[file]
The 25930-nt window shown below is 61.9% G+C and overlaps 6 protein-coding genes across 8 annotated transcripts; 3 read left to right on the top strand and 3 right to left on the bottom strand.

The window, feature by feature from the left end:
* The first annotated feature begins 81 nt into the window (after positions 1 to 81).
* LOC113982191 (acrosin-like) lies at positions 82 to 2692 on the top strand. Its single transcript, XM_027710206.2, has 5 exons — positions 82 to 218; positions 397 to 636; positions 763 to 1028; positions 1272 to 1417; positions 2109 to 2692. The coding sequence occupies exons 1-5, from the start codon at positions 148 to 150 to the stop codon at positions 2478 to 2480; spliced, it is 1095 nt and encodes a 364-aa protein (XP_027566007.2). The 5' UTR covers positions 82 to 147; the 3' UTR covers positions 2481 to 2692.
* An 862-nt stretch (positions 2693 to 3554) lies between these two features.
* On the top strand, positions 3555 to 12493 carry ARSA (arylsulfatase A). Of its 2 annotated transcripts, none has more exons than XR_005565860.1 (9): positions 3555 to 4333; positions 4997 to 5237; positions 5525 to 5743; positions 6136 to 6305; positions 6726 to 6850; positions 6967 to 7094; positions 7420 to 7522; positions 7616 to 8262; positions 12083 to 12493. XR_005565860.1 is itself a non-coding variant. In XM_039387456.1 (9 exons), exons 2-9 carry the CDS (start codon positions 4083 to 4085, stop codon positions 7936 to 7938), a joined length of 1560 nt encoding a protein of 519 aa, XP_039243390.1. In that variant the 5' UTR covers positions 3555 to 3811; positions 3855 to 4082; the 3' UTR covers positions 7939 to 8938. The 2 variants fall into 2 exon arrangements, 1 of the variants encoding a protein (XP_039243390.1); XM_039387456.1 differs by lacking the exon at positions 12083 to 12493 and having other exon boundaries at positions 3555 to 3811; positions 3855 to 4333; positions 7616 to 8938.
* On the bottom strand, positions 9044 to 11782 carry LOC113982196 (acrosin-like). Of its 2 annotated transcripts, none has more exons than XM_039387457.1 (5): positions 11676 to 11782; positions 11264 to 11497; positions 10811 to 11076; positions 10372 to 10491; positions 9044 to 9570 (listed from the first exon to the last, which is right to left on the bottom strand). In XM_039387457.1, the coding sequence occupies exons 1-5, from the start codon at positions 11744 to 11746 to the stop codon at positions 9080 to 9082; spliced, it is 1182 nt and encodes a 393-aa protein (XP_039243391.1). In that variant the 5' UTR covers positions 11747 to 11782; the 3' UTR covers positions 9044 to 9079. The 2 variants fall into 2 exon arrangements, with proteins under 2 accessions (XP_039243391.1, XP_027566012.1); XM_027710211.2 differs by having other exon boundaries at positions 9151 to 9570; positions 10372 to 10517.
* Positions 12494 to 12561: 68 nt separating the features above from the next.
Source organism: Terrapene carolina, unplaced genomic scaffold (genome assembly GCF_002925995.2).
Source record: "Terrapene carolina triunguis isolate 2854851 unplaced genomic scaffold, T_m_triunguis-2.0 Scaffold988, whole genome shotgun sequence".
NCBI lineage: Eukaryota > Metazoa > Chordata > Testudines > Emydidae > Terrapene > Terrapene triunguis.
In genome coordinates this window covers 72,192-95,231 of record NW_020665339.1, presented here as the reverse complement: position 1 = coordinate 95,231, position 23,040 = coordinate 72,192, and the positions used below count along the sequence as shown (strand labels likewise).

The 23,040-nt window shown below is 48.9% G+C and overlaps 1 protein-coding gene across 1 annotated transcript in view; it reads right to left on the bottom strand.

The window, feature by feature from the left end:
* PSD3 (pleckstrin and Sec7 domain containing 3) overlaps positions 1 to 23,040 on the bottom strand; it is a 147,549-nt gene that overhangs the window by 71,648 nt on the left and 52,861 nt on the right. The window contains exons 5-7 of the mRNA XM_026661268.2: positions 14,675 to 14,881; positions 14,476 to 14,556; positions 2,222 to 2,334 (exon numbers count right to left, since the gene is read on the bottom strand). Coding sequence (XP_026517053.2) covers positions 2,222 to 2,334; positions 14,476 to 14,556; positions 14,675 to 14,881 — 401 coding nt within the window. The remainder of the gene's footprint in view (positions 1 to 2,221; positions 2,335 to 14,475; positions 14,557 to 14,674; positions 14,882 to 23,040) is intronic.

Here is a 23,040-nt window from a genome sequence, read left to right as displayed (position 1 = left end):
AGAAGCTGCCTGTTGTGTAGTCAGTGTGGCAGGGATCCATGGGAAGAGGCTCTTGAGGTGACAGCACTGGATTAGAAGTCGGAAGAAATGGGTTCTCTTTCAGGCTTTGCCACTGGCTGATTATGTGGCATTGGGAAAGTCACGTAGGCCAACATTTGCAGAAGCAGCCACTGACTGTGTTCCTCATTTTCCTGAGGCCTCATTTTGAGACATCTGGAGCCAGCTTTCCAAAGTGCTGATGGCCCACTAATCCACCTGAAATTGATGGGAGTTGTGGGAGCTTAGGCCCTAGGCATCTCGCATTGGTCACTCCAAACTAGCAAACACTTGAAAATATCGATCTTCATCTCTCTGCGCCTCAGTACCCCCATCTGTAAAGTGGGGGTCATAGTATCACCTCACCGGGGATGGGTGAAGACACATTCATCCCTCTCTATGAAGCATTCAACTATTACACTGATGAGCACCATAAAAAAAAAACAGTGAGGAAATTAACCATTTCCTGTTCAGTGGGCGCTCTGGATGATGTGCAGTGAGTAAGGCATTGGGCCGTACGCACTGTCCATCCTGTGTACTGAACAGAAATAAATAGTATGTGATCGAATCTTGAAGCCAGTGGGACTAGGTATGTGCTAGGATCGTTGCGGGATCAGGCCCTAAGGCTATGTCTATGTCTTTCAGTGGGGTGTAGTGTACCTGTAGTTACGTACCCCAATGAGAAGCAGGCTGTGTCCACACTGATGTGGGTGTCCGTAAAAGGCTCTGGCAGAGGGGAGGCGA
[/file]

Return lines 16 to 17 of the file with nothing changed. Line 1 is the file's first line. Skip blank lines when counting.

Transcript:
Here is a 23,040-nt window from a genome sequence, read left to right as displayed (position 1 = left end):
AGAAGCTGCCTGTTGTGTAGTCAGTGTGGCAGGGATCCATGGGAAGAGGCTCTTGAGGTGACAGCACTGGATTAGAAGTCGGAAGAAATGGGTTCTCTTTCAGGCTTTGCCACTGGCTGATTATGTGGCATTGGGAAAGTCACGTAGGCCAACATTTGCAGAAGCAGCCACTGACTGTGTTCCTCATTTTCCTGAGGCCTCATTTTGAGACATCTGGAGCCAGCTTTCCAAAGTGCTGATGGCCCACTAATCCACCTGAAATTGATGGGAGTTGTGGGAGCTTAGGCCCTAGGCATCTCGCATTGGTCACTCCAAACTAGCAAACACTTGAAAATATCGATCTTCATCTCTCTGCGCCTCAGTACCCCCATCTGTAAAGTGGGGGTCATAGTATCACCTCACCGGGGATGGGTGAAGACACATTCATCCCTCTCTATGAAGCATTCAACTATTACACTGATGAGCACCATAAAAAAAAAACAGTGAGGAAATTAACCATTTCCTGTTCAGTGGGCGCTCTGGATGATGTGCAGTGAGTAAGGCATTGGGCCGTACGCACTGTCCATCCTGTGTACTGAACAGAAATAAATAGTATGTGATCGAATCTTGAAGCCAGTGGGACTAGGTATGTGCTAGGATCGTTGCGGGATCAGGCCCTAAGGCTATGTCTATGTCTTTCAGTGGGGTGTAGTGTACCTGTAGTTACGTACCCCAATGAGAAGCAGGCTGTGTCCACACTGATGTGGGTGTCCGTAAAAGGCTCTGGCAGAGGGGAGGCGA